The overall consensus is this: Plastic pipes are the cheapest to purchase and install, however they generally cannot be used outdoors and have relatively low service temperatures. Copper is the way to go if you need to deliver hot water or want something that this durable and long lasting. Today, many houses are being constructed using a combination of PEX and copper plumbing. This combines the ease of installation of PEX with the durability and strength of copper. This affords new homeowners the best combination of advantages that the residential plumbing industry has to offer.

Below is a table which summarizes the key characteristics and information for the various types of plumbing materials for comparison purposes.

Comparison of Properties for Common Pipe Materials


Cast Iron

Copper (Type M)

CPVC (Schedule 40)

PVC (Schedule 40)

PEX (Class A)







Pressure Rating @ 73°F

200 psi

225 psi

400 psi

100 psi

150 psi

Pressure Rating @ 180°F

200 psi

120 psi

100 psi


100 psi

Max Service Temp

200 °F

200 °F

200 °F


200 °F

Softening Point (Vicat Test)



295 °F

250 °F

255 °F

Melting Point

2,300 °F

1,981 °F

428 °F

360 °F

270 °F

Thermal Expansion

0.000006 in/in/°F

0.000009 in/in/°F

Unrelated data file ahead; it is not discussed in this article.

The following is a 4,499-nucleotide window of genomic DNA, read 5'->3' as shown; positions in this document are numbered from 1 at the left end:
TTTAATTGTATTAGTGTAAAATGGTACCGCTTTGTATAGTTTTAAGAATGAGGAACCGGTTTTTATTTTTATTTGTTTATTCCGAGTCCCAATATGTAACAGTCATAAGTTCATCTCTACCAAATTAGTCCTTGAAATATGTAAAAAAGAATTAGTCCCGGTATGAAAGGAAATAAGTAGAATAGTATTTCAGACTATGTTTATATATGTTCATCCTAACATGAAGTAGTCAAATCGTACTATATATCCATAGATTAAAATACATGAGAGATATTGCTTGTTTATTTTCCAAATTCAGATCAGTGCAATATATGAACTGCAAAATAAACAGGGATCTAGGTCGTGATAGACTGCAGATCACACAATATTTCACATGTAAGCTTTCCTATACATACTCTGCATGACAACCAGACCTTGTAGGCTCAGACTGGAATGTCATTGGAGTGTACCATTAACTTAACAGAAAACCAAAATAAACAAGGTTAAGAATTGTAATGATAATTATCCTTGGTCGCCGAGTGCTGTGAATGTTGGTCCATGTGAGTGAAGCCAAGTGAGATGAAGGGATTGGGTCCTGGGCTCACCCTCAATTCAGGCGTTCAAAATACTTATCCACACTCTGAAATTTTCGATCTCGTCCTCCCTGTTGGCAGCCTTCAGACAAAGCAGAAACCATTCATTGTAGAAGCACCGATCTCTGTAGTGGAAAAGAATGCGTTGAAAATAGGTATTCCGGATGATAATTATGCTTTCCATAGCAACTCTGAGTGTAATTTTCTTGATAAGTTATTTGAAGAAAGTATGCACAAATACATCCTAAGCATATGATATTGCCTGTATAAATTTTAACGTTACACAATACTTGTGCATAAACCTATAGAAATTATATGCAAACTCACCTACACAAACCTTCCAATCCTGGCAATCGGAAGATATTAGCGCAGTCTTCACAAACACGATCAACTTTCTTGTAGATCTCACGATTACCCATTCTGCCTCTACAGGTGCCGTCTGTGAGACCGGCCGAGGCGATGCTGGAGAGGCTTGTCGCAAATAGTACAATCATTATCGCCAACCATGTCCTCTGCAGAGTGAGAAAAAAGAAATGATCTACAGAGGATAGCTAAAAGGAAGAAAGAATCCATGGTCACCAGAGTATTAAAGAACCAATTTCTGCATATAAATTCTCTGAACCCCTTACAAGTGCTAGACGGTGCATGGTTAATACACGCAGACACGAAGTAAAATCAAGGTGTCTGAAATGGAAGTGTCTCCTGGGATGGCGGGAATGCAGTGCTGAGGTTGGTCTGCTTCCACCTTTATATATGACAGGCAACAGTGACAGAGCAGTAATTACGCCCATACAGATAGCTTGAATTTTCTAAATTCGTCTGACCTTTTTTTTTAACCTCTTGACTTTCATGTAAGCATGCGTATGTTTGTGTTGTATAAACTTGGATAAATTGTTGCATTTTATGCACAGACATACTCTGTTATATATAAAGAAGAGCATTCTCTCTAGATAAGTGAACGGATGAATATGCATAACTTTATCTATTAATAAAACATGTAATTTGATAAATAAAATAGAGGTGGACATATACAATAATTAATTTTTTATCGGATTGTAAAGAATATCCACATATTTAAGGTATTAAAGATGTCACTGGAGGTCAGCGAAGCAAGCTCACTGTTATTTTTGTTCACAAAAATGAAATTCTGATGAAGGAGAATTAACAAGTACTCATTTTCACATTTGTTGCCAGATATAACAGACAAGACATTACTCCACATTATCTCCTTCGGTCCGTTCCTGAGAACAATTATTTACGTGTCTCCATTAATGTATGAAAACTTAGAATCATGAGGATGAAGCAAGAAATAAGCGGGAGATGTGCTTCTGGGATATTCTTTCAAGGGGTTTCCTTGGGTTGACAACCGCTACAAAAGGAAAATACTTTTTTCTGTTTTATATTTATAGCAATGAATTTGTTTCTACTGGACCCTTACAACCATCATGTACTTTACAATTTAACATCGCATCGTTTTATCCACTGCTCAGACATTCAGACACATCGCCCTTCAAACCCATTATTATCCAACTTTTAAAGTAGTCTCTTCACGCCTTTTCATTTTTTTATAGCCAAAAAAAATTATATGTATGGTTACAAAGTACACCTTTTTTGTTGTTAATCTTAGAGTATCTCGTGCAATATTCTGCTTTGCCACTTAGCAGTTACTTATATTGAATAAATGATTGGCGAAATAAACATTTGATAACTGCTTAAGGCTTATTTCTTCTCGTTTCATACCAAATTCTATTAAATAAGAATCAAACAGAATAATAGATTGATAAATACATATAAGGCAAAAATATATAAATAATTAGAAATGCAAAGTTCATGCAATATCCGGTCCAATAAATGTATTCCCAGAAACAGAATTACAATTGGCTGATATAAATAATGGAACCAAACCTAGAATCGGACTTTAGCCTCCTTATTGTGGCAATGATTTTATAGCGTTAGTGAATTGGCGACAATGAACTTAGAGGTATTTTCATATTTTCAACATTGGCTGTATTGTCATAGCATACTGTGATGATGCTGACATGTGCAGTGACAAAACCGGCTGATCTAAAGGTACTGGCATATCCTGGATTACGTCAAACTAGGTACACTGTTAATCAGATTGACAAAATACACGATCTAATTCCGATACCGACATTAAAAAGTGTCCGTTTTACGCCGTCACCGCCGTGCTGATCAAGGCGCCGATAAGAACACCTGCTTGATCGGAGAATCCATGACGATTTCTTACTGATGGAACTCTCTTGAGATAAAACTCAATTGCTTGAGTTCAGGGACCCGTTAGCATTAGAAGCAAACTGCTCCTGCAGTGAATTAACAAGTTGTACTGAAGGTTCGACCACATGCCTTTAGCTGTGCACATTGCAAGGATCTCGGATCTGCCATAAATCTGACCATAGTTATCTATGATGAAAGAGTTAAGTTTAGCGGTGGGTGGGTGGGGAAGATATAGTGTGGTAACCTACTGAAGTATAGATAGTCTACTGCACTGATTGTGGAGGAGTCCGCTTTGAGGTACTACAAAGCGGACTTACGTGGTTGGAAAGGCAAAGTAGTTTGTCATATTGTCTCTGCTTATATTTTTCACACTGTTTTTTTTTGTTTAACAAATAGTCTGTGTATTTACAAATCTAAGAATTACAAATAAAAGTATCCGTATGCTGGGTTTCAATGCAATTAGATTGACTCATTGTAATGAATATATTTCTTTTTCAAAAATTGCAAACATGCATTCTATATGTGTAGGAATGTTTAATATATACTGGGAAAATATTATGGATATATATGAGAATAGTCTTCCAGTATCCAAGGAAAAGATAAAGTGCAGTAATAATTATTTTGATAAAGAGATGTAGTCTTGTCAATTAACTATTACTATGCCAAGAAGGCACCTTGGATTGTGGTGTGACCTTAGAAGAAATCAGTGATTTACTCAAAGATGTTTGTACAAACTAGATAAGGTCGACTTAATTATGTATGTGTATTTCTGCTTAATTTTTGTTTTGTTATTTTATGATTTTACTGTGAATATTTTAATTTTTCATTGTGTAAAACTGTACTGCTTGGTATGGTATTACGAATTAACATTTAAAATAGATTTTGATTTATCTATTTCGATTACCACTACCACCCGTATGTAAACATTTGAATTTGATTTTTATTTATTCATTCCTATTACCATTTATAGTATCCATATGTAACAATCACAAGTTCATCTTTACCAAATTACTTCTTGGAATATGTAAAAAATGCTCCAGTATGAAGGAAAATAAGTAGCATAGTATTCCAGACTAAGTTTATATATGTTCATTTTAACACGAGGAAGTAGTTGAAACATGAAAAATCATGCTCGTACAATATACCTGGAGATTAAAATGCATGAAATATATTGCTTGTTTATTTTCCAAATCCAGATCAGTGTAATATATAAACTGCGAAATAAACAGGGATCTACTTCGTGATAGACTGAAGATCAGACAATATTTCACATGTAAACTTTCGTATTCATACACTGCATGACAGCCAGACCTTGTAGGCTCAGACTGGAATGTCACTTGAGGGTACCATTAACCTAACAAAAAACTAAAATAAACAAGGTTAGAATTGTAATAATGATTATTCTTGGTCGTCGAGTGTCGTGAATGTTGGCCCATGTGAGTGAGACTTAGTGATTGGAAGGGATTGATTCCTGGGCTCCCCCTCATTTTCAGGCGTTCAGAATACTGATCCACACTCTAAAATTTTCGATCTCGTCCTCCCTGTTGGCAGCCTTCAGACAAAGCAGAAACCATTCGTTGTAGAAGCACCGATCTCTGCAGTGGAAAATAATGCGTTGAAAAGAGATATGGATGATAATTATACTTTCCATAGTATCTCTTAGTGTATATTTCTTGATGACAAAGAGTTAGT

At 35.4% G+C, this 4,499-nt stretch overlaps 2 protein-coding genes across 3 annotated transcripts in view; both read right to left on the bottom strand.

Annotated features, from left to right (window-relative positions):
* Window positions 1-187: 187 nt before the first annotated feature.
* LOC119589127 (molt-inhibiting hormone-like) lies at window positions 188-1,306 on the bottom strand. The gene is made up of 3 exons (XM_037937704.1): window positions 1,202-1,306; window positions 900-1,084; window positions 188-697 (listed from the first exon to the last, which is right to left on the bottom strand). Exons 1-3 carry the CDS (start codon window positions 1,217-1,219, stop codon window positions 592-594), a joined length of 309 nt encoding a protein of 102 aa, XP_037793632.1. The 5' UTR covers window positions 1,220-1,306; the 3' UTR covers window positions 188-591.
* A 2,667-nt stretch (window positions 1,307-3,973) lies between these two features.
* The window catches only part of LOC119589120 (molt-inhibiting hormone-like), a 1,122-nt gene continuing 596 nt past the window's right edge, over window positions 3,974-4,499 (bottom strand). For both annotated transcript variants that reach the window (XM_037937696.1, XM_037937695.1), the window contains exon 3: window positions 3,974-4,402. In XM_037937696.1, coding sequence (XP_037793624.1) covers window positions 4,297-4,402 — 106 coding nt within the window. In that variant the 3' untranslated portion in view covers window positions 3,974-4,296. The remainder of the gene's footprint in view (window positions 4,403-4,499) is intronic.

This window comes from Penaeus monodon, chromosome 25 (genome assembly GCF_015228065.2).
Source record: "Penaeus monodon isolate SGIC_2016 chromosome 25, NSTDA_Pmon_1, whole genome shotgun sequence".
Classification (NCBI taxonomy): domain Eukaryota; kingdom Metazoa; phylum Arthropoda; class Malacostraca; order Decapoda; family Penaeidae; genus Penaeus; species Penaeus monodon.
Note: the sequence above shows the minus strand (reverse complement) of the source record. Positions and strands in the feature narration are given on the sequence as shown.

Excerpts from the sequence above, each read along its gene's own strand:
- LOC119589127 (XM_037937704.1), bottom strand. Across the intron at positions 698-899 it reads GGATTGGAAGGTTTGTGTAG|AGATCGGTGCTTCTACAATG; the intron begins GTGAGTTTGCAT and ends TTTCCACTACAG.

0.000037 in/in/°F

0.000028 in/in/°F

0.000083 in/in/°F

Tensile Strength @ 180°F

25,000 lbs

34,800 lbs

8,700 lbs

6,500 lbs

1,806 lbs


12.2 lbs/ft

0.33 lbs/ft

0.23 lbs/ft

0.21 lbs/ft

0.1 lbs/ft

Specific Gravity






Corrosion Resitance






Life Expectancy

20-75 years

50-75 years

75-100 years

75-100 years

75-100 years







Thermal Conductivity

3.8 Btu in /h ft² °F

19.2 Btu in /h ft² °F

1 Btu in /h ft² °F

1.1 Btu in /h ft² °F

3.2 Btu in /h ft² °F

Specific Heat

0.11 Btu/lb °F

0.09 Btu/lb °F

0.2 Btu/lb °F

0.25 Btu/lb °F

0.55 Btu/lb °F

The data for this table was compiled from more than 100 resources including textbooks, websites, and other technical guides.

Properties given are for 3/4" or equivalent pipe except for Cast Iron which has a diameter of 3 inches.

Joining Method and material will govern the pressure rating for copper. In this table, a 50-50 tin/lead solder is used because it is the weakest of all the common copper joining methods.